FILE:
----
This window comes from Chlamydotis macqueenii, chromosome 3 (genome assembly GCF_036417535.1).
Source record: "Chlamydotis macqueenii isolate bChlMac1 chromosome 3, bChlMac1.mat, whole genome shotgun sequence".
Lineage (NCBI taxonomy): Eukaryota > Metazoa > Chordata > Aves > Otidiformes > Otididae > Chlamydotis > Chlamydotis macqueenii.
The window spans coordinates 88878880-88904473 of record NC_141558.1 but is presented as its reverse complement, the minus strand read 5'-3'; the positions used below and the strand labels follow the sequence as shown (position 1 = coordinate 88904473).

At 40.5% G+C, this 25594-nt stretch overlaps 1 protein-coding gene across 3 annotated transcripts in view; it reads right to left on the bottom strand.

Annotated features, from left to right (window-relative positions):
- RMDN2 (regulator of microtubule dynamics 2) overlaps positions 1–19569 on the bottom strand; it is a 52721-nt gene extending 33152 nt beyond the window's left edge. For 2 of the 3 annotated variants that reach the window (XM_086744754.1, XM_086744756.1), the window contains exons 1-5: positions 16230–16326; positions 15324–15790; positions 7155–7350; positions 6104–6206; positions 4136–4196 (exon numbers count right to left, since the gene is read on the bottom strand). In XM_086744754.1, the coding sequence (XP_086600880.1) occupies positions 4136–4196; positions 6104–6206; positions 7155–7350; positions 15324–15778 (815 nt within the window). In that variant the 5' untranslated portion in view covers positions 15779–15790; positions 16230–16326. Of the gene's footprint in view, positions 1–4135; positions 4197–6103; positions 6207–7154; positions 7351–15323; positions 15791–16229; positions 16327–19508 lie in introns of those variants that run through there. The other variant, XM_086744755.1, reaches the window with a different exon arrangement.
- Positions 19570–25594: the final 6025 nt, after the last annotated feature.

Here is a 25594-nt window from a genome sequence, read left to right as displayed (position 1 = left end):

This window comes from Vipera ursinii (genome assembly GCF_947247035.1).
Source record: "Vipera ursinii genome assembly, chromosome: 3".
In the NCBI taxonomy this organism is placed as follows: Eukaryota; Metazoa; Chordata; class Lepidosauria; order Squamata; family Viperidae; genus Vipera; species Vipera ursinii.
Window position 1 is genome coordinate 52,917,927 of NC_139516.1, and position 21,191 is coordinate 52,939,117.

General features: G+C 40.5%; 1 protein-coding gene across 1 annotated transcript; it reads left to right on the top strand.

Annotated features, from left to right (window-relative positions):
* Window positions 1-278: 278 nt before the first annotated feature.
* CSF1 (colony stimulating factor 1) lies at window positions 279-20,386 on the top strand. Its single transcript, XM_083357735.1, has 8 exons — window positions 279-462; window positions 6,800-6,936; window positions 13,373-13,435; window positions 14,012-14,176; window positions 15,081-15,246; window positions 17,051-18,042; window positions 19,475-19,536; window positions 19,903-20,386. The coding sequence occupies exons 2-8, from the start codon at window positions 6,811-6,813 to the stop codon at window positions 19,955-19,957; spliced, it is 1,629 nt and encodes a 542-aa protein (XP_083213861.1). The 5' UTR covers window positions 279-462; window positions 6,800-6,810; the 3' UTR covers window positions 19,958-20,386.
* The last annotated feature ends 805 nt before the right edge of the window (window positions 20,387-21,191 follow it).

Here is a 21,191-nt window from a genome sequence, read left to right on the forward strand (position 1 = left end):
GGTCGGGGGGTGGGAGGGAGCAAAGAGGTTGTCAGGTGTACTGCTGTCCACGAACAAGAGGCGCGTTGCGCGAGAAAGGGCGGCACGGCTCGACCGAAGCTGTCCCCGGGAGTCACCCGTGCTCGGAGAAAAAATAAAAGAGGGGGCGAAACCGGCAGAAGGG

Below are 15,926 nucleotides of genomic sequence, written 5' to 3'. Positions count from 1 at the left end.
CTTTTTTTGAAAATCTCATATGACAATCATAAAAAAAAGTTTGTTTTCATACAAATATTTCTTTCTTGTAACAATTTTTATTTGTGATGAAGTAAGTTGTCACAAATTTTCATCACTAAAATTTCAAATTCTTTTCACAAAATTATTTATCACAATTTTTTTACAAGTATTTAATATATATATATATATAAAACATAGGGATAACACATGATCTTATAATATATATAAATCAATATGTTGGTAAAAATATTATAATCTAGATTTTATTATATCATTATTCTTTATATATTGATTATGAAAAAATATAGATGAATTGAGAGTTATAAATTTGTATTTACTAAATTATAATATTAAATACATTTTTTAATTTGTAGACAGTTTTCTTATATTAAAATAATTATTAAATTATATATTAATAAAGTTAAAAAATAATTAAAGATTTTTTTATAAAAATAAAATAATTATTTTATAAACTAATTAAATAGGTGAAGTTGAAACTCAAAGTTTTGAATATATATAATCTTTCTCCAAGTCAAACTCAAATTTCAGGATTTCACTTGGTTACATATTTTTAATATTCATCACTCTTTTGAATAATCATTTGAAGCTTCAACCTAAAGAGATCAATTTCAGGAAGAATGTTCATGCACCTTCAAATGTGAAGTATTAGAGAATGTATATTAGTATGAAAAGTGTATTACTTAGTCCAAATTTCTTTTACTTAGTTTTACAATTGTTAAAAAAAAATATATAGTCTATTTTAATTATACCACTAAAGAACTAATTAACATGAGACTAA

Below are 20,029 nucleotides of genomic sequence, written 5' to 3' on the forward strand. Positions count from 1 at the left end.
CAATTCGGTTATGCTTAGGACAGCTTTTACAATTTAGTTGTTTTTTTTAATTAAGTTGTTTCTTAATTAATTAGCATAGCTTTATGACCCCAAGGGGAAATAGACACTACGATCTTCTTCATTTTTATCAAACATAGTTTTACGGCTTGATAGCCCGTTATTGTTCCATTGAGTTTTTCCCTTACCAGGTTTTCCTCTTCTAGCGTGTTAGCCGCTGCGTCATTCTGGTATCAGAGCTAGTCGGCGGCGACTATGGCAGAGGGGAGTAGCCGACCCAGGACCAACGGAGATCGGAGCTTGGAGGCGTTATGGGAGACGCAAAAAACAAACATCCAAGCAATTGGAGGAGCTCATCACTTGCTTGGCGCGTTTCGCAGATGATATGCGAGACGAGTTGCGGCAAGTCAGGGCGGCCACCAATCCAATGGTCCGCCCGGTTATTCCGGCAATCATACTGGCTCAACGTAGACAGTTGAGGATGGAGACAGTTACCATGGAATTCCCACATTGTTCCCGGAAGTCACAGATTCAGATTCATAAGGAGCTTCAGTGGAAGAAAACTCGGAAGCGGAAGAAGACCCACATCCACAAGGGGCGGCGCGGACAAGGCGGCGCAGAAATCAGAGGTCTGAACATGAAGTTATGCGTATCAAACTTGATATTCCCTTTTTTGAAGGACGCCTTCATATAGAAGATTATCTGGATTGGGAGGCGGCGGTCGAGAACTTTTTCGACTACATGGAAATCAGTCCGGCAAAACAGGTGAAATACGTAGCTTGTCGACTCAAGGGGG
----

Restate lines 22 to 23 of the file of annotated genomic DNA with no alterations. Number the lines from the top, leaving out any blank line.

CTTTTTTTGAAAATCTCATATGACAATCATAAAAAAAAGTTTGTTTTCATACAAATATTTCTTTCTTGTAACAATTTTTATTTGTGATGAAGTAAGTTGTCACAAATTTTCATCACTAAAATTTCAAATTCTTTTCACAAAATTATTTATCACAATTTTTTTACAAGTATTTAATATATATATATATATAAAACATAGGGATAACACATGATCTTATAATATATATAAATCAATATGTTGGTAAAAATATTATAATCTAGATTTTATTATATCATTATTCTTTATATATTGATTATGAAAAAATATAGATGAATTGAGAGTTATAAATTTGTATTTACTAAATTATAATATTAAATACATTTTTTAATTTGTAGACAGTTTTCTTATATTAAAATAATTATTAAATTATATATTAATAAAGTTAAAAAATAATTAAAGATTTTTTTATAAAAATAAAATAATTATTTTATAAACTAATTAAATAGGTGAAGTTGAAACTCAAAGTTTTGAATATATATAATCTTTCTCCAAGTCAAACTCAAATTTCAGGATTTCACTTGGTTACATATTTTTAATATTCATCACTCTTTTGAATAATCATTTGAAGCTTCAACCTAAAGAGATCAATTTCAGGAAGAATGTTCATGCACCTTCAAATGTGAAGTATTAGAGAATGTATATTAGTATGAAAAGTGTATTACTTAGTCCAAATTTCTTTTACTTAGTTTTACAATTGTTAAAAAAAAATATATAGTCTATTTTAATTATACCACTAAAGAACTAATTAACATGAGACTAA

Below are 20,029 nucleotides of genomic sequence, written 5' to 3' on the forward strand. Positions count from 1 at the left end.